With any luck, you’ll flirt with disaster in each of these areas and learn firsthand how to come out on top. Sometimes being in a band can be like wading through treacle infested with lying sharks; sometimes, it’s more like learning to fly, and having the whole world cheer as they watch you soar overhead. Some people can take the criticism better than others; some people are quite happy to take a band to a certain level then throw in the towel and call it a day; some people literally care about nothing else. Maybe it’s not important to decide what sort of person you are yet. Maybe heed a few of these warnings, maybe dive in at the deep end. But most people would agree these are all risks worth taking – those moment when everything falls into place are worth any number of petty arguments and personal struggles.

Local Band The Lifestyle Resists Conforming to One Genre

New Local Band The Lifestyle

The smoky aroma of barbecued chicken wafts in from the grill on the deck. Inside the two-bedroom apartment, four young men discuss the latest music news while hardcore band Figure Four screams through the speakers.

For the last few years, these boys have been living out their prime as a rock band. Yes, they’re living “the lifestyle.” And as luck would have it, The Lifestyle is the name they chose for their band.

Playing music at a professional level is a long-term goal for The Lifestyle because of the passion they have for it, says Adam Horning, freshman in pre-business and guitarist for The Lifestyle.

“Music is very central in all of our lives,” he says. “I think that’s a better reason to be in a band than just to be in a band.”

The members of The Lifestyle seem unable to agree on how to categorize their music, which may be due in part to the diverse musical styles that have influenced them. Some of the genres the members like may be a surprise, coming from an “emotional pop-punk” or “indie emo rock” band (depending on who you ask).

“We listen to hip-hop, country, uhh … well, mainly just hip-hop and country,” jokes vocalist and bass player Mason Viera. “No, we [also] listen to emo, top 40 stuff and really underground indie stuff.”

Viera says he dislikes naming specific bands because the last thing he wants is his band to be associated with sounding identical to other rock groups.

“You hear some bands and you’re just like, ‘Oh, they sound just like so-and-so,'” says Viera, freshman in pre-advertising. “Whatever we sound like is just a product of the many different kinds of music we listen to.”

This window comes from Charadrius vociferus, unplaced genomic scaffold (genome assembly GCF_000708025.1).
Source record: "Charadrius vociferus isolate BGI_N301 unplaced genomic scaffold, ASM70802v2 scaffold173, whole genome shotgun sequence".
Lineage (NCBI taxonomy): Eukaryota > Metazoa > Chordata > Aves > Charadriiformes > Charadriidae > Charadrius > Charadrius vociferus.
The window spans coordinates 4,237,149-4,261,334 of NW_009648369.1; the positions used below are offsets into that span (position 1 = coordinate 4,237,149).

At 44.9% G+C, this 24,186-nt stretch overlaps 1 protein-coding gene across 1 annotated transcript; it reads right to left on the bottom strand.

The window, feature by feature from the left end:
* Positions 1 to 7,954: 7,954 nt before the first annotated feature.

Although they don’t want to act as if they’re superior to everyone, part of “the lifestyle” is taking a step back to evaluate the music scene they live in. One of the frustrations members of The Lifestyle have is a current trend for Iowa bands to conform to a specific genre.

“It seems like all the local bands are getting sort of meshed into one big hardcore scene in Des Moines and even Ames,” Viera says. “When a pop-punk band wants to get harder, they just start screaming. I don’t want that to happen to our band.”

“Even though that’s what’s popular, we’re not going to conform to it,” says drummer Jason Junge, sophomore in civil engineering.

The mention of Zach Johnson, the most recent addition to The Lifestyle, seems to strike a nerve in all of the original members. It should be noted that Johnson is 16 years old and happened to be unavailable for this particular gathering.

“Zach’s the youngest member of the band, and that means he attracts the youngest fans,” Viera says. “When we were on tour, he would never help load the equipment because he would be surrounded by a mob of 13 to 14-year-old girls.

“It’s annoying how they worship him like he’s Justin Timberlake or something.”

Despite these comments, the attitude the band members have toward Johnson are not all negative.

“At first we were skeptical, but we knew we wanted to broaden our sound by adding another guitarist,” Viera says. “He eventually clicked with us. We think we’re lucky to have found him … but of course, we still hate him.”

Now having played together for several years, Viera, Horning and Junge have experienced some of the highs that go with being in a band, as well as learning the difficulties of self-evaluation.

“You can write a song and say, ‘Yeah, it’s good,'” Horning says. “But after practicing and playing it over and over, it’s so hard to judge as a final product, since you’ve been through the whole creating process.”

Considering their youth, the members seem to have matured rapidly as a band and are able to stick to a certain formula for making satisfactory songs. The kids explain their songwriting method with a creative analogy.

“Mason bakes the cake, Jason frosts it and I light the candles,” Horning says.

“And Zach eats the cake before it’s done,” Viera adds.

Check out this article from The Press-Enterprise about Phoenix, Yeah Yeah Yeahs top new music festival coming to Long Beach.

10 Things Every Band Should Know And Do

1. Set Realistic Expectations

If I had a pound for every artist or band that believed quality music would eventually be rewarded with exposure and a massive fanbase I probably wouldn’t need to work a day in my life again. Through my studio and in my role as record label owner, manager, and producer, I have seen a large range of talented people make their start in this industry. Unfortunately, I have seen quite a few give up when the realisation hits of the work needed to even get their friends to share their page on Facebook. Despite what you may have read about your favorite artist, they didn’t appear out of nowhere and they didn’t suddenly get discovered on youtube because THAT video was so awesome.

They all will have done one thing. They kept performing, auditioning, networking, uploading, sharing and writing even when no one was listening because they believed in themselves and no one was going to deter them. I remember sitting in an industry meet hearing Tony Platt (producer for Bob Marley, AC/DC, Motorhead, etc.) explain that to make it in this industry it takes a huge amount of ego sprinkled with realism. If on some level you don’t believe that you’re awesome and everyone should listen to you then what is driving you to get up on stage?